Remove chicken from marinade and pat dry. Season with salt and pepper. Heat 2 tablespoons vegetable oil in a large skillet over medium-high. Add chicken in batches and brown well, 2 to 3 minutes per side. Transfer to a sheet pan lined with a cooking rack. Repeat with remaining chicken. Bake chicken on roasting rack for 25 to 30 minutes or until juices run clear.

Drain all but 1 tablespoon oil from skillet and discard. Return skillet to medium-high heat. Add onions, season with salt to bring out juices. Cook, stirring occasionally for 7 to 10 minutes or until onions are soft and browned. Add lemon rind, stock and Dijon. Stir until combined. Stir in sweet potatoes and olives. Bring to a boil, boil 1 minute, and then reduce heat to medium low. Simmer, covered, for 16 to 18 minutes until crisp tender. Remove cover and continue cooking until vegetables are tender, 5 to10 minutes. Reserve.

Serve chicken coated with vegetables and sauce. Garnish with parsley.

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Rhubarb strawberry crumble

Serves 2

This seriously delicious crumble is very quick to make, and is lower in sugar than most crumbles because the strawberries add sweetness. Use all-purpose flour or gluten-free flour if desired.

  • 2 cups mixed strawberries and rhubarb, any ratio, or all rhubarb
  • ½ cup sugar
  • ½ teaspoon ground cardamom


  • ¼ quick cooking oats
  • ½ cup whole wheat flour
  • 3 tablespoons sugar
  • 1/3 cup softened butter
  • Pinch salt

Preheat oven to 350 F.

Mix rhubarb, strawberries, sugar and cardamom together. Place in two buttered 6-inch baking dishes or 1 larger buttered baking dish.

Mix topping ingredients by hand and sprinkle over fruit. Bake 25 to 30 minutes or until bubbly. Serve warm with ice cream.

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Tara O'Brady/Handout

Tara O’Brady’s walnut oatmeal cookies

Makes 12 large cookies

Tara, who writes for The Globe, makes wonderful cookies. These crackled, sturdy cookies take well to adaptation. They can be stored in an airtight container at room temperature for one week.

  • 1 cup all-purpose flour
  • 1/2 teaspoon baking soda
  • 1/4 teaspoon baking powder
  • 1/4 teaspoon medium-grain kosher salt
  • 1/4 teaspoon ground ginger
  • 1/4 teaspoon ground cinnamon
  • 1/2 cup unsalted butter, soft but not warm
  • 1/2 cup brown sugar
  • 1/2 cup granulated sugar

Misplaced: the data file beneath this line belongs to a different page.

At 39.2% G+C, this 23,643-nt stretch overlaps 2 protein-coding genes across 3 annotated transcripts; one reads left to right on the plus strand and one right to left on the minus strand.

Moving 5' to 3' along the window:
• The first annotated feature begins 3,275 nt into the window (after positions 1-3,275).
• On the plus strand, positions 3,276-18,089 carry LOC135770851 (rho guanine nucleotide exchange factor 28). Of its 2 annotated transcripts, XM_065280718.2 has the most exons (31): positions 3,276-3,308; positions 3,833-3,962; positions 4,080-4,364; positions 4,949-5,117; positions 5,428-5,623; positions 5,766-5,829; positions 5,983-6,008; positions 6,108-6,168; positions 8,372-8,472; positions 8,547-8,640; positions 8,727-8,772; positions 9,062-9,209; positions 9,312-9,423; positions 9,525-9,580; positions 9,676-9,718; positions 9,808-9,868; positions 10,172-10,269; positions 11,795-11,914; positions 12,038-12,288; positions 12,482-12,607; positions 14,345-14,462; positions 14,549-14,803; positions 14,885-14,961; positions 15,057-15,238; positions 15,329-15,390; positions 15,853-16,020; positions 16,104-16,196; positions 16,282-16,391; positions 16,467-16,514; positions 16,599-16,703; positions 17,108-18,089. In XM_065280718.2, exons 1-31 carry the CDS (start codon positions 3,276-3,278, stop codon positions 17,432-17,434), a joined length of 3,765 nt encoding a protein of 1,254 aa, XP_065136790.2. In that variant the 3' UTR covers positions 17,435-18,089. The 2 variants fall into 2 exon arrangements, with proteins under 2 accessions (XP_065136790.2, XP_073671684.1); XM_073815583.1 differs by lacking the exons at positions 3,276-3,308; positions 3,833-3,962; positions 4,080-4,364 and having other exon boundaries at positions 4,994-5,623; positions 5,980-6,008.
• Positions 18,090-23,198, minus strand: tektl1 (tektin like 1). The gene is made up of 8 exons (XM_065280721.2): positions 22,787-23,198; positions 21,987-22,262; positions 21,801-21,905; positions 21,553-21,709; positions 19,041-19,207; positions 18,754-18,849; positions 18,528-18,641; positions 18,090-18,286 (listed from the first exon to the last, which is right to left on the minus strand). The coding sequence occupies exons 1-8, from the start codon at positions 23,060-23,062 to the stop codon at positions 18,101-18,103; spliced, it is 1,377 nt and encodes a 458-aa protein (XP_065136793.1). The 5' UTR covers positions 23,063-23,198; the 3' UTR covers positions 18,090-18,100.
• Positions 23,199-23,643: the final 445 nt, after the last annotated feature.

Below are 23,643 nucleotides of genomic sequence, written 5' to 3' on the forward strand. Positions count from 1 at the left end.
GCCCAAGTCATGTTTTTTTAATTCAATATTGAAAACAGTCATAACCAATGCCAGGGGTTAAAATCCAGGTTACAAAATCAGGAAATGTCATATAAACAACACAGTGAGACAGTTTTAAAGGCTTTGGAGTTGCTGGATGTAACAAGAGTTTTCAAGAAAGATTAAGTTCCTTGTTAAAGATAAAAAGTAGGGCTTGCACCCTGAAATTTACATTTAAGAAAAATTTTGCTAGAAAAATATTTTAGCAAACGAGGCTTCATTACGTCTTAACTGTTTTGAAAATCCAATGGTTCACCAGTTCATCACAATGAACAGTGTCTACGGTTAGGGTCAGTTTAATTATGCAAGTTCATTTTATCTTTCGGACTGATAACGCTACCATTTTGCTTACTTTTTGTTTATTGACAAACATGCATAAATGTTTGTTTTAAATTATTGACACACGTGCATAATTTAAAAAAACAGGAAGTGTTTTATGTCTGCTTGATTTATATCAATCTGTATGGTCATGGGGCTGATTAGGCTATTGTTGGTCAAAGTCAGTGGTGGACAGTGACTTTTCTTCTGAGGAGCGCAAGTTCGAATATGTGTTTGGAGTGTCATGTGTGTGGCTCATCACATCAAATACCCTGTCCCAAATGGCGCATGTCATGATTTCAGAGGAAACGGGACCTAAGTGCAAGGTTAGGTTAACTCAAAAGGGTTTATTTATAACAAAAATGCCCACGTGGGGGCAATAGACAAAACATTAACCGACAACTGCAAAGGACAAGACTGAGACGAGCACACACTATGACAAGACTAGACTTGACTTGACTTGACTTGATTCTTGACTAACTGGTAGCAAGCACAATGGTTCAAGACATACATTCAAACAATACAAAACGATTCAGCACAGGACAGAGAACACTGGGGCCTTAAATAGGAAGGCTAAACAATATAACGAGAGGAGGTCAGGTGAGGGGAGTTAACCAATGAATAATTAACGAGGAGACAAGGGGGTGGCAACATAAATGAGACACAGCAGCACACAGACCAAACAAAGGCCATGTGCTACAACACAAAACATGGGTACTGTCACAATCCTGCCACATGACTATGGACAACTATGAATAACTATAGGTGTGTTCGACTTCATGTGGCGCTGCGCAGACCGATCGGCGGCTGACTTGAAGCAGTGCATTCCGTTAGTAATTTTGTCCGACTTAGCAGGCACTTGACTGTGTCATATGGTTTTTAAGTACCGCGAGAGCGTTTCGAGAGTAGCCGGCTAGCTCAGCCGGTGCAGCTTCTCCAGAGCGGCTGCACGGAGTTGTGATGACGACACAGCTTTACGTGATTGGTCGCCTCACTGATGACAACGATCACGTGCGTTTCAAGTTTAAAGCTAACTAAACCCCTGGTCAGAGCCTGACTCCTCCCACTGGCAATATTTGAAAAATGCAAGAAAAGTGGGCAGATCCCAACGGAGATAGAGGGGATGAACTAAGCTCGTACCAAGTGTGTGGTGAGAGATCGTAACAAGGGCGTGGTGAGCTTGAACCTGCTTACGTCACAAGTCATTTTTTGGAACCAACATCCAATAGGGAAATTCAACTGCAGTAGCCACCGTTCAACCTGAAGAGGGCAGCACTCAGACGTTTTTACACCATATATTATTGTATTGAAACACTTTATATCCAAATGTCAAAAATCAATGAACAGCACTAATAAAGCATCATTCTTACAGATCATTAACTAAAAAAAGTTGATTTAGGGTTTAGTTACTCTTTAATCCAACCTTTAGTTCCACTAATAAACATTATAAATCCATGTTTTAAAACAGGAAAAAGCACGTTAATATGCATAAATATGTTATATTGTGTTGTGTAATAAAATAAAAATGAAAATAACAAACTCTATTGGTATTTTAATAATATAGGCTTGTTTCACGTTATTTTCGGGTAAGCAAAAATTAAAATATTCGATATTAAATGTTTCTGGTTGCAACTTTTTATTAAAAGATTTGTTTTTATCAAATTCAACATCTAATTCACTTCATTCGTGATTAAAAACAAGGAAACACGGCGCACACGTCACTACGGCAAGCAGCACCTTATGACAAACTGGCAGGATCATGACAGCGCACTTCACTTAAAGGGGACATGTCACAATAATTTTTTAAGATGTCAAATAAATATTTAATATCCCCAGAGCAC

• 1/2 teaspoon dried orange peel or finely grated peel of half an orange
  • 1 egg, cold
  • 1 teaspoon vanilla extract
  • 1 1/2 cups traditional rolled oats
  • 1/2 cup chopped toasted walnuts
  • 1/4 cup chopped dates
  • 1/4 cup butter toffee chips
  • 2 1/2 ounces bittersweet or semisweet chocolate, chopped

Preheat an oven to 350F with racks in upper and lower thirds. Line two half sheet pans with parchment paper.

In a small bowl, whisk together the flour, baking soda, baking powder, salt and spices.

In a stand mixer with the paddle attached, cream the butter, sugars, and peel on medium-high until light and fluffy, 4 minutes.

Scrape down bowl and beater, then cream mixture for 3 minutes more. Scrape down again. Beat in the egg and vanilla on medium speed.

Stir in the flour mixture. Once almost combined, with flour still visible, tip in the oats, then the walnuts, dates, chocolate and toffee bits.

Form 12 balls of dough using 2 1/2 tablespoons for each. Arrange on the prepared baking sheets, leaving space for spread. Bake in the hot oven until puffed with dry, golden tops, 13 to 15 minutes. Rotate the pans once during baking.

Immediately when pulled from oven, knock pans against the stovetop or counter (the cookies will deflate quickly, creating craggy tops). Cool cookies on pans for 3 minutes, then move to a baking rack to cool.


If you keep the general volume of add-ins, feel free to swap and adapt as desired. Swap the spices, nuts, dried fruit or chocolate. Coconut or candied ginger are especially good in place of the toffee.

For a brown-butter version, brown the butter then cool until firm before blending with sugars and adding 2 tablespoons water.